FacebookTwitterRedditEmail

The Ghost of General Videla

I think the 1978 World Cup is one of the deep wounds of Argentine society.

– Norberto Liwski, former political prisoner, ESPN, Jun 9, 2014

As the elimination phase of the Football World Cup unfolds in Brazil, the political slant on such events is hard to resist.  Sporting events on such a scale are political promotions and projections.  Brazil’s own government was thrilled about obtaining the tournament, so much so that it ran up the bills, raised the cost of transportation, and imposed a series of near draconian measures for population control.

The return of the World Cup to South America has a wafting smell of regret and denial to it.  When it was staged in 1978 in Argentina, the country was being bled and controlled by the military junta of General Jorge Rafael Videla.  All in the name of order; all in the name of pride.

The local boys did not disappoint the general.  The remarkable Mario Kempes, along with the mercurial midfielder Osvaldo Ardiles and such figures as Ricardo Villa, won the tournament. The football could at stages be beautiful; Kempes, a gangly creature of beauty who proved lethal with his golden boot; Ardiles controlling play with mesmerising potency.

For all their efforts, they could not help but be marionettes of the military junta, the playthings of a brutal regime which expended an exorbitant amount on hosting the tournament.  The amount, by one estimate, was eighteen times more than that of West Germany in 1974.  Nothing would be spared.

Kempes, along with his team mates, denied knowledge about the sanguinary antics of the military regime.  The captain of the side, Daniel Passarella, who received the trophy from General Videla himself, now claims that, had he known about the gross human rights violations, a refusal to participate in the World Cup would have been made.

Just a thousand metres from the famed River Plate stadium lay one of the largest torture and detention centres of the dictatorship, so busy it saw some four thousand inmates processed by the torture machine.  The military regime had many such centres – some 340 in operation during its time in power.   While football was being played on the pitch, torture was being practised off it. Indeed, prisoners at the Navy Mechanics School (ESMA) could hear both screams of pleasure in the Stadium and pain of torture being inflicted in the complex.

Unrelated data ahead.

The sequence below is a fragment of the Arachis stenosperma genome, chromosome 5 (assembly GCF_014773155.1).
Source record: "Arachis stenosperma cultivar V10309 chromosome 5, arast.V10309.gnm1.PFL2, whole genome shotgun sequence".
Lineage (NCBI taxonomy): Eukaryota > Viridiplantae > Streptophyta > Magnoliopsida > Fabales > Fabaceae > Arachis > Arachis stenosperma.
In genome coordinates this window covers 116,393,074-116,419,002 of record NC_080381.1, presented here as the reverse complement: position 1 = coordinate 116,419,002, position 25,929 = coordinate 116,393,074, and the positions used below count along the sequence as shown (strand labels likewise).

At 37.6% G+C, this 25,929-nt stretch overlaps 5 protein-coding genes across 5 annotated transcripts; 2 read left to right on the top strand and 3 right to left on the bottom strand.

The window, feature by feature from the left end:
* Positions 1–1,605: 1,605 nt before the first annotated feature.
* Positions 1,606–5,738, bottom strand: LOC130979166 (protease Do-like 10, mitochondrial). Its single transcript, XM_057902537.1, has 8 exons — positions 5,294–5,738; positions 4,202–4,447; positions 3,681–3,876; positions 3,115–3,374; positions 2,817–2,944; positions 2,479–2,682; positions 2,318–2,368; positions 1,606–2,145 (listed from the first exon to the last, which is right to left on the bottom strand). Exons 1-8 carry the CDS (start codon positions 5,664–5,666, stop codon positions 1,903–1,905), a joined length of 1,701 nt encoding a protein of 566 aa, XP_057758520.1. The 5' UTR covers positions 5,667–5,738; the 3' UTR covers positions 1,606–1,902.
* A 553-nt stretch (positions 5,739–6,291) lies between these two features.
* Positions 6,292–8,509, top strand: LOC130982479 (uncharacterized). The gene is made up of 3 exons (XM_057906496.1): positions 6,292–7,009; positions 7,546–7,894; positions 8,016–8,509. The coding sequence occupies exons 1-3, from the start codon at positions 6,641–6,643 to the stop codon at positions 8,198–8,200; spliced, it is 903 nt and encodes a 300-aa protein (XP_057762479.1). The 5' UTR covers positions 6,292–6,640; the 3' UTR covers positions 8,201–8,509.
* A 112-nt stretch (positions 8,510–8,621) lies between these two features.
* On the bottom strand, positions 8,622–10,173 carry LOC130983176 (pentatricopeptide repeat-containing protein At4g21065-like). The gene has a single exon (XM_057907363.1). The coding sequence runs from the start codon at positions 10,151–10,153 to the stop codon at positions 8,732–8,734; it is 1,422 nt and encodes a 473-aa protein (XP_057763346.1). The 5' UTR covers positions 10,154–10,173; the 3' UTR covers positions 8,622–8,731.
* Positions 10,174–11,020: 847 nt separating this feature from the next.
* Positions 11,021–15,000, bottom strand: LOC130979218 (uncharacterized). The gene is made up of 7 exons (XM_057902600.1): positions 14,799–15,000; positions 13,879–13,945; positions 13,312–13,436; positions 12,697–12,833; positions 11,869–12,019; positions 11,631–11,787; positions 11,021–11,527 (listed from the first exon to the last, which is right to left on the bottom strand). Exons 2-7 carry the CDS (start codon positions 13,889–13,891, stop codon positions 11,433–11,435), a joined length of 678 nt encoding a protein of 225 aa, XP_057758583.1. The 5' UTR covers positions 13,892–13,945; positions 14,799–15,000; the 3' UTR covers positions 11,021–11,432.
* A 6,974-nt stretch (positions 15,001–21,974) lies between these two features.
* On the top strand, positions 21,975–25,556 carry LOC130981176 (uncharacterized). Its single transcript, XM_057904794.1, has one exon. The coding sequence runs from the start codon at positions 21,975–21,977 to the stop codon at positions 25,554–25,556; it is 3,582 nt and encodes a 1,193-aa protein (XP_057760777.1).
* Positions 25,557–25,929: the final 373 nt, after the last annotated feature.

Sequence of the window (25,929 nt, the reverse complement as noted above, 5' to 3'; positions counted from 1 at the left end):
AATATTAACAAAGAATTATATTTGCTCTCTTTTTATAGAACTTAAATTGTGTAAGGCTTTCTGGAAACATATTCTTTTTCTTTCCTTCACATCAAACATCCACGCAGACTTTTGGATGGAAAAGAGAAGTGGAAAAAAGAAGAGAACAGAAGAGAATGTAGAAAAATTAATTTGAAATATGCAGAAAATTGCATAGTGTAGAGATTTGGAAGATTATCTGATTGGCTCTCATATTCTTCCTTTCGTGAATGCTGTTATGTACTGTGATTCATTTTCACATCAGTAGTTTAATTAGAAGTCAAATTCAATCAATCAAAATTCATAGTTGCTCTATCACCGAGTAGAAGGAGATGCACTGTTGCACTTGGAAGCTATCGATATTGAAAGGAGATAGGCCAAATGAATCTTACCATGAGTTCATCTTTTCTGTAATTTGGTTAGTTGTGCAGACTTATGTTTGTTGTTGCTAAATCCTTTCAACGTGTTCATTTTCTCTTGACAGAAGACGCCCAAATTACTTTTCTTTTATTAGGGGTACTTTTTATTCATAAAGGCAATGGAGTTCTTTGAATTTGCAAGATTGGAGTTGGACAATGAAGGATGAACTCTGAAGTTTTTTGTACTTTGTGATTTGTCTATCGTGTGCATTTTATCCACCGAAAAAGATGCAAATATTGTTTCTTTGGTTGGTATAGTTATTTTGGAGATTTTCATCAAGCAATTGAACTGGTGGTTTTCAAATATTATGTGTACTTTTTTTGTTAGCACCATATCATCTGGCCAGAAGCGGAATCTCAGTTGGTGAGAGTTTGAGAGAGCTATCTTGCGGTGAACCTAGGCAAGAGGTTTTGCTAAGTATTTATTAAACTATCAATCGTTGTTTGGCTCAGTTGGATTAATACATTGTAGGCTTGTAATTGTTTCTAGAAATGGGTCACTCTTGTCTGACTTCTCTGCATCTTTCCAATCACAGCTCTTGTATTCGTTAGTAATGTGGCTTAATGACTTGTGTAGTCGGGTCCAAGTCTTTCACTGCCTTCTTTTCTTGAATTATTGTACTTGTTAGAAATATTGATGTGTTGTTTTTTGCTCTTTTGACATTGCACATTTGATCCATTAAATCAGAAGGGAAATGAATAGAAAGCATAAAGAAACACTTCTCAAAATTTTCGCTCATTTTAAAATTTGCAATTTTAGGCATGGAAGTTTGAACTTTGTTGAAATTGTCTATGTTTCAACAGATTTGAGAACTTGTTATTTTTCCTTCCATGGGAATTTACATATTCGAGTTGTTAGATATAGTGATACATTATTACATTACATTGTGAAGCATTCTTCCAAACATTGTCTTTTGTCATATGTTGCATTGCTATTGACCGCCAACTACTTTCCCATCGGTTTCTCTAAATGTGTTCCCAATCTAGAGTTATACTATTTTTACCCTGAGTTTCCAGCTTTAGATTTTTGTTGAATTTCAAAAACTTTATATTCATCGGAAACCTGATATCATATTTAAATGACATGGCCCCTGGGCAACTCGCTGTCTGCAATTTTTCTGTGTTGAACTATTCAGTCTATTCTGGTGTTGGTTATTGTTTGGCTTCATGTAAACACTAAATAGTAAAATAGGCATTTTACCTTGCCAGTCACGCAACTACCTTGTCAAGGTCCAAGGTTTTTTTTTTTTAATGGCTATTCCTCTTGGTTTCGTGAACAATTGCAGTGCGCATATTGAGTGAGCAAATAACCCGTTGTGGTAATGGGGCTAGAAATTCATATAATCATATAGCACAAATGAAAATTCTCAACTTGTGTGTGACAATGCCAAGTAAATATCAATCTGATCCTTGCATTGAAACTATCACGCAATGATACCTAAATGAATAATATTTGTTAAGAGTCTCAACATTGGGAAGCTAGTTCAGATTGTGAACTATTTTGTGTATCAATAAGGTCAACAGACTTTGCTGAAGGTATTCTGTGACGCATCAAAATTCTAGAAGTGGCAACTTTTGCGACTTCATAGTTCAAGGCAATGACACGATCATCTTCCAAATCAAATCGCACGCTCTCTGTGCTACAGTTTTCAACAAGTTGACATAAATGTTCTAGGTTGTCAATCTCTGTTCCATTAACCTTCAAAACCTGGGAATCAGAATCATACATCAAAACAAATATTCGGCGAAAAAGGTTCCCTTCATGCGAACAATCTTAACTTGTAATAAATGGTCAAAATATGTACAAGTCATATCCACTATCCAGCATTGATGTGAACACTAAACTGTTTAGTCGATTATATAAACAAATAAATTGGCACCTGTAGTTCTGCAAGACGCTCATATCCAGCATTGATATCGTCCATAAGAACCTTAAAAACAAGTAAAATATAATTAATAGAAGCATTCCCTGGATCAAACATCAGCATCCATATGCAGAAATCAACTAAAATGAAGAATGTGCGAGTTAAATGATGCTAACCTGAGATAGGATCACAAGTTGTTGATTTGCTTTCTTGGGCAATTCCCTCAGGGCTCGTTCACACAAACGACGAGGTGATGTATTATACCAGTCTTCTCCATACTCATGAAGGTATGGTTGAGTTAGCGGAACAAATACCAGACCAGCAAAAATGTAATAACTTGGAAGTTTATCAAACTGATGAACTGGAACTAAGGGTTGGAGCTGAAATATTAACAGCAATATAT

Such is the perversion of tribal ritual than Argentina’s victory over The Netherlands could even divide political prisoners.  The home side had been used as a weapon, and everyone was feeling it, both as toxic revelation and terrible deception.

Between 1976 and 1983, the systematic campaign of forced disappearances and brutality waged against union members, members of the left, and political opponents of the regime left between 15,000 to 30,000 dead.  1978 served as a centrepiece of apologia and promotion – a regime that could not be all that bad if it was enthusiastic about a game Argentineans played rather well.  Such a point was sufficiently noted when the revered football magazine, El Gráfico, ran an interview with Videla suggesting that the junta leader, not Kempes, had been the instrumental figure in winning the World Cup (Play the Game, Jun 28, 2003).

It was not merely the Argentine side playing in a simulated darkness of denial, a desperate illusion where football could transcend the moment as an act of possession over and above politics.  The Dutch, who reached the 1978 finals and lost 3-1 to the hosts, were hardly squeaky in their political cleanliness.  The Netherlands proved to be an investor of some worth during the Dirty War era.  The Dutch ambassador Van den Brandeler went so far as to claim that General Videla was a man of honour.  How far had countries fallen to court the military regime.

The history of the two countries continue to mingle – the father of Queen Maxima of the Netherlands, Jorge Zorreguieta, was one of the longest serving civilian ministers in Argentina’s military dictatorship.  In 1976, when the military coup was initiated, Zorreguieta led the Rural Society, a conservative organisation representing landowning interests.  He proceeded to head up the agricultural portfolio in the ministry.